How to Use Photography in your Content (and find people that might be interested in it)
Photography can be a great tool to make your content more interesting and break up the text into more digestible chunks. The old adage of "a picture says a thousand words" certainly rings true in content. An image can be anything – a photograph, an infographic, a drawing – and will more than likely help readers to be more engaged. With there being no reason not to use photography in your content, how do you do it?
Finding images to use
If you haven't taken or created any interesting images yourself to use in your content, fear not. The internet is full of incredible images just waiting to be seen. Whilst these photos are available to look at, you can't always use these without permission.
To check which photos are available for use, click "Search tools" underneath the search bar, then "Usage rights". This will present you with the underneath.
- Not filtered by license – this is every photo Google can find, regardless of usage right.
- Labelled for reuse with modification – this means you can use the photo for any purpose – either commercial (on a company blog for example) or non-commercial (on a personal blog) – as long as you modify it in some way.
- Labelled for reuse – you can reuse the photo without any modification needed.
- Labelled for non-commercial reuse with modification – you can use it for non-business related purposes as long as you edit it.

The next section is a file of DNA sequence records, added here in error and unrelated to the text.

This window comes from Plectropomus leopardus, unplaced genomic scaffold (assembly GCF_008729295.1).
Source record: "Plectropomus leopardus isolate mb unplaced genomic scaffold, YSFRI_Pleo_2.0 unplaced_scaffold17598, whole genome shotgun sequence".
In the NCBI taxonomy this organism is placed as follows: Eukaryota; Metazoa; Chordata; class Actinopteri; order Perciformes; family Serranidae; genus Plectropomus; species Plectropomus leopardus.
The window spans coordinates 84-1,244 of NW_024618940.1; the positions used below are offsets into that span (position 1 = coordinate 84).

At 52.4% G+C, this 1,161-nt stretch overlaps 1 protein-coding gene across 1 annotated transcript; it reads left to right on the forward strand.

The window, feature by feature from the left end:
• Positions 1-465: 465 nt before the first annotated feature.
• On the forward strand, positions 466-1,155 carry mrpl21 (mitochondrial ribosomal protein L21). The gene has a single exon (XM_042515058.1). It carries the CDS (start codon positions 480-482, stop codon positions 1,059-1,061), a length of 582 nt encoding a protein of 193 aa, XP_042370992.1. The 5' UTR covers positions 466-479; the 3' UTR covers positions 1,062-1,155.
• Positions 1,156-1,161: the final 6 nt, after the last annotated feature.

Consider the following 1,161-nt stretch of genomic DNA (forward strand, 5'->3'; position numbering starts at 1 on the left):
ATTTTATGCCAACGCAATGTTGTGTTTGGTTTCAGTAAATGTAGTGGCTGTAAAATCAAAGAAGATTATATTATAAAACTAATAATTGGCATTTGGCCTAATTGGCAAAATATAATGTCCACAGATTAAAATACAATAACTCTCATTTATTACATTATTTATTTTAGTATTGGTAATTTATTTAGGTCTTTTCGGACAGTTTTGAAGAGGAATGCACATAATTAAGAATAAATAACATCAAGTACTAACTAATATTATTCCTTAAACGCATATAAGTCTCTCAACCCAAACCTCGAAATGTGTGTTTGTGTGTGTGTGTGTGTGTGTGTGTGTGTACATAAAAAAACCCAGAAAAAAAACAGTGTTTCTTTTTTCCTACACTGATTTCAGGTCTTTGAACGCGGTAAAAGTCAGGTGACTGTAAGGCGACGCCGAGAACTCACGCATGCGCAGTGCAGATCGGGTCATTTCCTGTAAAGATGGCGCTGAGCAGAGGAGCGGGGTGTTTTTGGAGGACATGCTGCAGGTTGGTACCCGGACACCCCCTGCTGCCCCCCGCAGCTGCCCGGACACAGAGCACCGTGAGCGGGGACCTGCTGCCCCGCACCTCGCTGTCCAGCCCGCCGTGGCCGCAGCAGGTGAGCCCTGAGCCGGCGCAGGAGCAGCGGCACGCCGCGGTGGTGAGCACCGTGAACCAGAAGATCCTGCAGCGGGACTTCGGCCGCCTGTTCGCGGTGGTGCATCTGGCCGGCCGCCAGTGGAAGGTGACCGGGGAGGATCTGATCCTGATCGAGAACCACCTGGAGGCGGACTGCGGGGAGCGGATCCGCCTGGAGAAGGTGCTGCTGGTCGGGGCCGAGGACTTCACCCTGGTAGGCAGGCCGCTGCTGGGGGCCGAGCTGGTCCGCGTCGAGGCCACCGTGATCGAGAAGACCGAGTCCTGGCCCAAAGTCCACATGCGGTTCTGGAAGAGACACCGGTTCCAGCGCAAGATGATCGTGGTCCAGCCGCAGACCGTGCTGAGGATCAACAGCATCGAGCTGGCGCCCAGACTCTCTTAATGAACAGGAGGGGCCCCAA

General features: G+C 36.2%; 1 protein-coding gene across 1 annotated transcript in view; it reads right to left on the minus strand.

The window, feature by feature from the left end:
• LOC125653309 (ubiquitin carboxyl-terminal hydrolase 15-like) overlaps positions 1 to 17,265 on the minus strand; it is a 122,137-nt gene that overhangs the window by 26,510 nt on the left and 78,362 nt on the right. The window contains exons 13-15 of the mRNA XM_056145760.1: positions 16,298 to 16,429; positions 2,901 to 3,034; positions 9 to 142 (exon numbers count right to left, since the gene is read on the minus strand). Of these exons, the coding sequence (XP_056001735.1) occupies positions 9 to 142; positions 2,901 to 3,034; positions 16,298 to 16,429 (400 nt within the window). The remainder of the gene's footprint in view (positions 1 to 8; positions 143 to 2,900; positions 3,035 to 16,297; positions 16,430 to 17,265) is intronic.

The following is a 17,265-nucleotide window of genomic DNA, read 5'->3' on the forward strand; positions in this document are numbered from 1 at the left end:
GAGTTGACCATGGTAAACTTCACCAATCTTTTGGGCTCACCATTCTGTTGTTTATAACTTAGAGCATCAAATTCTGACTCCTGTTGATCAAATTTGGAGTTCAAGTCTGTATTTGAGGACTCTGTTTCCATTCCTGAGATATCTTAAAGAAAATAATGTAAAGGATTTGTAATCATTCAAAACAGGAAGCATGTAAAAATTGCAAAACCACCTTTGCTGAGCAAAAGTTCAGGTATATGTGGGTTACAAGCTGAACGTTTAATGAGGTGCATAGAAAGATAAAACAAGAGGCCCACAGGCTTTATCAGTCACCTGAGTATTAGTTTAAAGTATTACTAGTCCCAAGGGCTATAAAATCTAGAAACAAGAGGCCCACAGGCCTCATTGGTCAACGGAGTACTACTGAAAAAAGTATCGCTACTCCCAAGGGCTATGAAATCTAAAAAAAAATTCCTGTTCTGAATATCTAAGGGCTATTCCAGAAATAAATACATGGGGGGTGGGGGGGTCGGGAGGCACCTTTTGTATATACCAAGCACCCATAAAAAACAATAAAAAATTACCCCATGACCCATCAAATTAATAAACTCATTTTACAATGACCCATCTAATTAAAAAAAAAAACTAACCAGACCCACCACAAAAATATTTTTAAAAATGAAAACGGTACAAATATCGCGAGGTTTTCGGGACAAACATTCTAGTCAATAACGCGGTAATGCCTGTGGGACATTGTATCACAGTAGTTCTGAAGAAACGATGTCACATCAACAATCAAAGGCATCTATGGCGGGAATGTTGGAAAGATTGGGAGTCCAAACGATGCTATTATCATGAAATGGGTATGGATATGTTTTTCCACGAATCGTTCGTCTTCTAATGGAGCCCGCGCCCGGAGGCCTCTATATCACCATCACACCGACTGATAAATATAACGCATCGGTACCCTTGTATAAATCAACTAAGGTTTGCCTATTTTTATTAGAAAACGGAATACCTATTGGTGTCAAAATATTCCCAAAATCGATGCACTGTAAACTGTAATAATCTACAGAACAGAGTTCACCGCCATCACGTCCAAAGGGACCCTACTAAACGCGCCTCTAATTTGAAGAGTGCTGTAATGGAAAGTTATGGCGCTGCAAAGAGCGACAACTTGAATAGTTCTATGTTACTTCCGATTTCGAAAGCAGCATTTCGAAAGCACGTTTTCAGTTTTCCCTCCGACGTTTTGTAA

- Labelled for non-commercial reuse – the image is free to use for non-business related purposes and no modifying is needed.
Once you've found an image you like and have used it in your content, it's important to credit the source of the image. This is usually done by adding a link (or just the text) to the web address at which you found the image, as per the below.
Aside from Google Images, Flickr is a great place to find images. These images have been created and uploaded by a community of photographers – so the quality is sometimes better – and each image has usage rights next to it. To see how to use images from Flickr, check out their help page here.
Buying images to use in content
Free to use images from Google Images are great if you need quick, free pictures, however they aren't always the best quality. Luckily, stock photography websites exist, from which you can buy the rights to an image, or just the right to use it.
Stock photography is when you supply pictures for commercial use, usually centred around keywords or places. The ridiculous pictures of happy women eating salad and team people working together are two prime examples of stock photography.
Sites like Shutterstock and iStock allow users, for a small fee, to use high-quality images in their content to give it a more professional edge. This can be a good alternative to using free-to-use images if you have a professional image to your business or site.
Using stock photography to find people with similar interests
As companies use stock photography a lot, a lot of the same pictures get used all the time in different articles. This means that by dragging a photo into Google Image search, you can find people who have used the exact same photo in (what will 99% of the time be) a very similar article. For example; the image associated with the Heartbleed virus:
By using this image to search, Google returned five pages of sites that had used the same image on their website:
With any image you search for, the sites returned are sites that have talked about the same thing you have, used the same image you have, but which you might have missed because of not using the same words as they have. This form of image search can be paired with keywords in the search box to target specific articles, or can just be used on its own.
Once you've published your story you can also put your image into Google Images to check if anyone's used it, but not credited you for it. Images can be a great way of not only making your content more easy to read, but easy to find.